Whenever I gaze up at the clear sky full of stars at night, I feel like a time traveler. The endless universe seems serene and orderly, but destruction and creation continuously occur in every blink of my eyes, creating disorder. But, hey, who am I to say stillness is order and change is disorder? There could not be disorder without having order at first. Similarly, order is formed to become disorder, according to the concept of entropy: any spontaneous process increases the disorder of the universe.
An example of entropy can be observed when a person litters, causing disorder in their room. The act of cleaning up the garbage requires expending energy to restore order and reduce the entropy in the room. As time goes on, this process is repeated over and over again. The person, as an energetic being whose energy spreads out, ages and develops visible wrinkles — causing another disorder. When the person dies, their energy is absorbed by nature to be transformed into many particles to become trees, food, wind and then a human formed by many particles again.
Experimental psychologist Steven Pinker once said, “The Second Law of Thermodynamics defines the ultimate purpose of life, mind and human striving — to deploy energy and information to fight back the tide of entropy and carve out refuges of beneficial order.” The law states that entropy always increases with time, and we as people always need to put effort into our lives to maintain an orderly lifestyle competing against the universe and time. But it is tiring, isn’t it?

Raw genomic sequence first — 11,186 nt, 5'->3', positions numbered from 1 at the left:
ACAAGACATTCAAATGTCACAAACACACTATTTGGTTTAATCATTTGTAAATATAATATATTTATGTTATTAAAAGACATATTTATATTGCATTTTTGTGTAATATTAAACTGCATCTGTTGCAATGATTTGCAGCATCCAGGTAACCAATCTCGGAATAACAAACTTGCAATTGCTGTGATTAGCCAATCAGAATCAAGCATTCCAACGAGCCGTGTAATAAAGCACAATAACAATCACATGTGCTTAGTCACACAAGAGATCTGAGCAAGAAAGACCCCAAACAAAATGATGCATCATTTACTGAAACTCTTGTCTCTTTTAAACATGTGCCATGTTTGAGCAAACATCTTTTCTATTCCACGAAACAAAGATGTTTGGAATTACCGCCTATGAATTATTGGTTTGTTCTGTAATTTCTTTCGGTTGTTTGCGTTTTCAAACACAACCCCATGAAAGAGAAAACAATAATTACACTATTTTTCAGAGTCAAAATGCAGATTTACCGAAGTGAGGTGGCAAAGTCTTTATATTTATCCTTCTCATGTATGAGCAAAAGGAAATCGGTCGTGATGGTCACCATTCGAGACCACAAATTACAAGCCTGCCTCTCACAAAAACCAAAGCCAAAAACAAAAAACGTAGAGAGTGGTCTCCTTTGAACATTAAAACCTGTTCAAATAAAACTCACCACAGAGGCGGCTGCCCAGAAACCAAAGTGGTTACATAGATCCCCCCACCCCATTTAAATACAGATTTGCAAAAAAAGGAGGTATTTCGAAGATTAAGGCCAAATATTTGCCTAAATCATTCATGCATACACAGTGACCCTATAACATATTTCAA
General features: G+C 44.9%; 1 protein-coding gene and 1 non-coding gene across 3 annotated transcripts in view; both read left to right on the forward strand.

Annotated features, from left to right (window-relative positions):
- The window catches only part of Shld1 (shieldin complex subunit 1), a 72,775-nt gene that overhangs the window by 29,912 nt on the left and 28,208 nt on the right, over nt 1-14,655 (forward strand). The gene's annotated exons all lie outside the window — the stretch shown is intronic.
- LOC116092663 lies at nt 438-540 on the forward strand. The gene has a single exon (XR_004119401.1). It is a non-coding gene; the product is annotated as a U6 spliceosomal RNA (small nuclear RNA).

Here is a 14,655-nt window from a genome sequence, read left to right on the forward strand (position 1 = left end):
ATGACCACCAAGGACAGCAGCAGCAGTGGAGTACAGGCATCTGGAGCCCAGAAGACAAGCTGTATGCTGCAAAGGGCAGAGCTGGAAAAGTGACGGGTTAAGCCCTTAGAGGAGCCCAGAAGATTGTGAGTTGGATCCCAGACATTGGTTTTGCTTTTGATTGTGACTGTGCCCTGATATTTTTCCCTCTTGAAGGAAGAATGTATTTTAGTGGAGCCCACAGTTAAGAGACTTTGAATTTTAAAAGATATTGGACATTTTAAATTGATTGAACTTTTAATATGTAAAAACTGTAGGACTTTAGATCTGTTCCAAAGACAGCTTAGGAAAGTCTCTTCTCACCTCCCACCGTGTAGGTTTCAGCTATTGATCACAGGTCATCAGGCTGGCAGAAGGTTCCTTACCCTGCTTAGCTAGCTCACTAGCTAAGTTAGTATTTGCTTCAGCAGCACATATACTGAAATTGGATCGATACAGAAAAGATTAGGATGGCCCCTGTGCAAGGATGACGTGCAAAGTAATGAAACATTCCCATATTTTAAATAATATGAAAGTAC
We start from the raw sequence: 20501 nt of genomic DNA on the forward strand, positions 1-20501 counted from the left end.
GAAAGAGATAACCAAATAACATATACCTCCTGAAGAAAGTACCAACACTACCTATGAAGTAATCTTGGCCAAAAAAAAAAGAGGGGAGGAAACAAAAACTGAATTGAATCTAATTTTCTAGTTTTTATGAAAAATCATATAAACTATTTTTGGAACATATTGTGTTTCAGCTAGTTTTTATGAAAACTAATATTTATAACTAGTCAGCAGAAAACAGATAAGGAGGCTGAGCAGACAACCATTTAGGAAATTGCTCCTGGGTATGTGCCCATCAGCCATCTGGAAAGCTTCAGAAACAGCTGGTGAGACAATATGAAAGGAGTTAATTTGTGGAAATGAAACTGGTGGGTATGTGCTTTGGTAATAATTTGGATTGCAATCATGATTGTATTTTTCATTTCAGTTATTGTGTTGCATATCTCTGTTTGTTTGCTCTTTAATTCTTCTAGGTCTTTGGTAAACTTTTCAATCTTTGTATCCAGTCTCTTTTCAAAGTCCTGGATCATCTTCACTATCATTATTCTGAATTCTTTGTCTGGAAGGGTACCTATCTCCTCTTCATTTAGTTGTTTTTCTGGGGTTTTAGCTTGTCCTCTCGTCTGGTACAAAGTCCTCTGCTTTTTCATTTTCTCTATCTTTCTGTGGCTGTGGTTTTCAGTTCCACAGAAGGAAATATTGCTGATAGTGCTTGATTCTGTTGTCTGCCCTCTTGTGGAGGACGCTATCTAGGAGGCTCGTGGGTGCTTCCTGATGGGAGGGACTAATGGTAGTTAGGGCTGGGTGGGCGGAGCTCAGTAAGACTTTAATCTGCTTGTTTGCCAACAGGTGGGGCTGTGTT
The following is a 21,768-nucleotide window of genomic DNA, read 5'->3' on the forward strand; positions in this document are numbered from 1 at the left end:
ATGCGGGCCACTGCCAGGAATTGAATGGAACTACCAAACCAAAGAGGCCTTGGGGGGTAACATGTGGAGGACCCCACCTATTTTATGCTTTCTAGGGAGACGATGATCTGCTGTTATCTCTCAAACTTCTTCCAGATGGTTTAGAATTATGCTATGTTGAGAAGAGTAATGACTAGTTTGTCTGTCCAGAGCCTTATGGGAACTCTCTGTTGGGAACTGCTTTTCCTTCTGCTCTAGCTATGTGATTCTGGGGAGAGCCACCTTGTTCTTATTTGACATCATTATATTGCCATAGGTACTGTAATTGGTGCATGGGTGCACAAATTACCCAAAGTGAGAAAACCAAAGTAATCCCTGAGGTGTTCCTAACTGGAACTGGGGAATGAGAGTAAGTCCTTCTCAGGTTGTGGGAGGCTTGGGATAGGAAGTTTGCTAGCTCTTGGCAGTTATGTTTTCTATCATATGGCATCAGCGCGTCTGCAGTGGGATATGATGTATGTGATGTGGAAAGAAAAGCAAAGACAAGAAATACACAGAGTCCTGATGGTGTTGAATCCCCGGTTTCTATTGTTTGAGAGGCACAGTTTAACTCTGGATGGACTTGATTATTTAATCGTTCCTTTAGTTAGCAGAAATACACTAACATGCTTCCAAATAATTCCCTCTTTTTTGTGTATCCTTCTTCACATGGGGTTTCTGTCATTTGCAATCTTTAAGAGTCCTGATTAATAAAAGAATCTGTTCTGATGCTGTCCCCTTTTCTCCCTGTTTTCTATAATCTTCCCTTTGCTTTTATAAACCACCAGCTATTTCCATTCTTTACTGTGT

In my opinion, the universe exists as an equilibrium, with the product being the disorder, sustained by these two opposite forces of order and disorder that coherently collided into one strong bond. As an analogy, that equilibrium is the present moment for us. If we always work so hard to keep that order, I feel like we would forget how many things are going right in the present — flowers blooming, people smiling with their wrinkles and the embrace of the wind on our skin.
In the universe where everything will eventually “fall apart,” embrace the balance between order and disorder. Who are you without your worries for the future? Who are you without guilt and regret from the past? Who are you in the present moment? What is your equilibrium? It could be relaxing: writing an essay, reading, playing basketball and talking to your loved ones. Maybe this law tests us to be present and observe the beauty of order and disorder.
I would love to end this column with Eckhart Tolle’s saying, “Time isn’t precious at all, because it is an illusion. What you perceive as precious is not time but the one point that is out of time: the Now.”
FIGURE OF SOUL is a column written by first-year psychology major Ninjin Tumurbat (she/her) that analyzes metaphors. Contact her at firstname.lastname@example.org.